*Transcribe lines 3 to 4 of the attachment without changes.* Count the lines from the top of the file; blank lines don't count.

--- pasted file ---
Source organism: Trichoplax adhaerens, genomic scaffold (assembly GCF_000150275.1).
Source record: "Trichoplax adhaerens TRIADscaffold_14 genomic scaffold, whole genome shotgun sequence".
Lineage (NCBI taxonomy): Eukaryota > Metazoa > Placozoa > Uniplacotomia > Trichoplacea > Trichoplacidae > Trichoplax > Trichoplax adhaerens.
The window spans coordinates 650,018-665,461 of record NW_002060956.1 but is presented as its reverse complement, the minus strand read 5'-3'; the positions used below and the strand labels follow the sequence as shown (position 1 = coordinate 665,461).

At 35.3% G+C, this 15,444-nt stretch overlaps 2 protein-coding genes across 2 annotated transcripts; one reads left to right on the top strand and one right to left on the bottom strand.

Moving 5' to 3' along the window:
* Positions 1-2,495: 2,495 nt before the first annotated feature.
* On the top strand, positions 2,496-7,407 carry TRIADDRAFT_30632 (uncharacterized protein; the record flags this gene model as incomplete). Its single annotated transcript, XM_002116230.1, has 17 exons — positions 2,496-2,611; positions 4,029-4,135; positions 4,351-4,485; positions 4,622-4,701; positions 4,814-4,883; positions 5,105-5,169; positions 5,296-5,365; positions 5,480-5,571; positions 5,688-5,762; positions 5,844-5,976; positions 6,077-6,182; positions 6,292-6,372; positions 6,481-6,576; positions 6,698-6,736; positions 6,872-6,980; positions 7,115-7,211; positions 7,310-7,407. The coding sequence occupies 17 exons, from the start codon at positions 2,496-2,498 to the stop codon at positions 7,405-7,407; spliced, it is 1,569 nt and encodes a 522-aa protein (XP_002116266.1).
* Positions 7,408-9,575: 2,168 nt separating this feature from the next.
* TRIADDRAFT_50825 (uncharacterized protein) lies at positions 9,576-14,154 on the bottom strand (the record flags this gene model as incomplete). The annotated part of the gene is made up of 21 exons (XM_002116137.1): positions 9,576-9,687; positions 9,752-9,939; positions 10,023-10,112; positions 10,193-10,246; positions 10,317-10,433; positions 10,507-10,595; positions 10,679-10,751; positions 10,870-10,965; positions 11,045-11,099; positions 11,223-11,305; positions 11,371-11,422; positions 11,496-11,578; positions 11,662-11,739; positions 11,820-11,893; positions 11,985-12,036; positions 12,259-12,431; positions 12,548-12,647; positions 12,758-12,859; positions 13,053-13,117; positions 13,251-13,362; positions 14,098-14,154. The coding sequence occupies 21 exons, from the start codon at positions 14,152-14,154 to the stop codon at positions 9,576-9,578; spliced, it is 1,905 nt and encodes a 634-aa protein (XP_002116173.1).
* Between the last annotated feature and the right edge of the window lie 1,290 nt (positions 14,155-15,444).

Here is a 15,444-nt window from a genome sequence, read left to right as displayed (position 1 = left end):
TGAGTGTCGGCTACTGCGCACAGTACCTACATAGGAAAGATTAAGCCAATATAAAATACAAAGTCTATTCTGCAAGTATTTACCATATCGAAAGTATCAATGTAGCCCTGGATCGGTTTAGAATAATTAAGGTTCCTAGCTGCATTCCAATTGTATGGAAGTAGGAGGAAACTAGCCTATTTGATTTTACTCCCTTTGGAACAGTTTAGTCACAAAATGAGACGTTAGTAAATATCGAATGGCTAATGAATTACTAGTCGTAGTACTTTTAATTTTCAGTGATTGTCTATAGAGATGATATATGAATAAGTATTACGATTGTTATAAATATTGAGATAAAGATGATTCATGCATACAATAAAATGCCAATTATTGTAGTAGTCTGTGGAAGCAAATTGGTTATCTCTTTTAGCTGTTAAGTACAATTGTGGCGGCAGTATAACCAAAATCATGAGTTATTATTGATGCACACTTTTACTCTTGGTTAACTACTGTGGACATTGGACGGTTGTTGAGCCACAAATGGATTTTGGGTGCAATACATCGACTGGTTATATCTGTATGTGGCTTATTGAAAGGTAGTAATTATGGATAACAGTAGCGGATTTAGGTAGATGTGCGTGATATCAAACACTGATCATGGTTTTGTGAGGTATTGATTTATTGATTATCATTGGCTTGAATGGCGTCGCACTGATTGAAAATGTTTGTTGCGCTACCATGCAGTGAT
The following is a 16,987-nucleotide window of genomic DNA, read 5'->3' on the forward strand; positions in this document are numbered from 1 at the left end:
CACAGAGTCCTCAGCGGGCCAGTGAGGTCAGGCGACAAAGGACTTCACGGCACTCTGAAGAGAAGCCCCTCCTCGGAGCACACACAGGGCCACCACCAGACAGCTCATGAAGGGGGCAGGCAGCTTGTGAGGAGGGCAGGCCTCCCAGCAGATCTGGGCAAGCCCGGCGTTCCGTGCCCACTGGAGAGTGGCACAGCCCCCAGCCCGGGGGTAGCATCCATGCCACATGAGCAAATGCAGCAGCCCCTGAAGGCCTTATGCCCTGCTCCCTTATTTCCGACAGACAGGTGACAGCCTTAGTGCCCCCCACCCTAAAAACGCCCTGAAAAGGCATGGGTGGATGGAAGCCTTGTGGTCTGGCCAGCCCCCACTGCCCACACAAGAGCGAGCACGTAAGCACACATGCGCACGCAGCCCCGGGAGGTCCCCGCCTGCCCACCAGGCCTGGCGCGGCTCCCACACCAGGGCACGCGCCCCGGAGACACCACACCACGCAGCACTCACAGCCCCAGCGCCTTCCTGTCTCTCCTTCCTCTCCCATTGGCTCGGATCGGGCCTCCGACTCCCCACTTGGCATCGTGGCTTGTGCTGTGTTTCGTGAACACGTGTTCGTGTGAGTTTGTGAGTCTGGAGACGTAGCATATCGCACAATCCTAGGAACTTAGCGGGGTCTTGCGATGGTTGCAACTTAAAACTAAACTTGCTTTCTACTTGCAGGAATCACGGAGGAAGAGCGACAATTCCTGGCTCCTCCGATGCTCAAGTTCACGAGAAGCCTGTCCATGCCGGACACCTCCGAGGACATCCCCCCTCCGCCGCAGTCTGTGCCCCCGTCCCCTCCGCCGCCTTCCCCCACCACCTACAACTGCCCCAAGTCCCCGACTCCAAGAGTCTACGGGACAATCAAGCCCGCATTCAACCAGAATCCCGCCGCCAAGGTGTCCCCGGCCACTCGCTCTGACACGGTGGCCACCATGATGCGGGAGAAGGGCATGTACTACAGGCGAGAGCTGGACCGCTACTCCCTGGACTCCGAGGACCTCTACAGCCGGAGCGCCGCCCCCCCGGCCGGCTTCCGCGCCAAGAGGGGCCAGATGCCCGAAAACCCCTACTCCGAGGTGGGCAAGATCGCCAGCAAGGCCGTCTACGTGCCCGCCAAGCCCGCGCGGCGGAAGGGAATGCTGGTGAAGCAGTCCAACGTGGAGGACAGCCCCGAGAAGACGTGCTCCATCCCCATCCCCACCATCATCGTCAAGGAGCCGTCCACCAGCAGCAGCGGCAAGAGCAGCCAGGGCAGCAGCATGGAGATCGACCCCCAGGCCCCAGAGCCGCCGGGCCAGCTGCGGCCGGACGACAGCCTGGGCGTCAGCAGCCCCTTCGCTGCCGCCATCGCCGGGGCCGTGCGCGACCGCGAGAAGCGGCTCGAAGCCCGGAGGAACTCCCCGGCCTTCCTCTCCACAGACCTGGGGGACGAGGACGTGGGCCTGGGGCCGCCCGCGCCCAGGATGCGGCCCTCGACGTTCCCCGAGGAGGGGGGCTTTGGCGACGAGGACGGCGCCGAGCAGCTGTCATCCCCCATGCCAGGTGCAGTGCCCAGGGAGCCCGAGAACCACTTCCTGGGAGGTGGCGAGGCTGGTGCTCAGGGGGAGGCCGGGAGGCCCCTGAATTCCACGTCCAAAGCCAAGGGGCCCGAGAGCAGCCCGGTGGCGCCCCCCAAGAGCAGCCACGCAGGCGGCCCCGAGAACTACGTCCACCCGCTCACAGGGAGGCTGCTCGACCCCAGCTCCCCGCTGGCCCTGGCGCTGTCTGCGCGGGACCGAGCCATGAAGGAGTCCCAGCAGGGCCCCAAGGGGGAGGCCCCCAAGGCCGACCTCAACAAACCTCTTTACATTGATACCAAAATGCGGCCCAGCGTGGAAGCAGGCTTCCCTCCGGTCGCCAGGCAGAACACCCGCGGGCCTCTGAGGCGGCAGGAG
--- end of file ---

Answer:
Lineage (NCBI taxonomy): Eukaryota > Metazoa > Placozoa > Uniplacotomia > Trichoplacea > Trichoplacidae > Trichoplax > Trichoplax adhaerens.
The window spans coordinates 650,018-665,461 of record NW_002060956.1 but is presented as its reverse complement, the minus strand read 5'-3'; the positions used below and the strand labels follow the sequence as shown (position 1 = coordinate 665,461).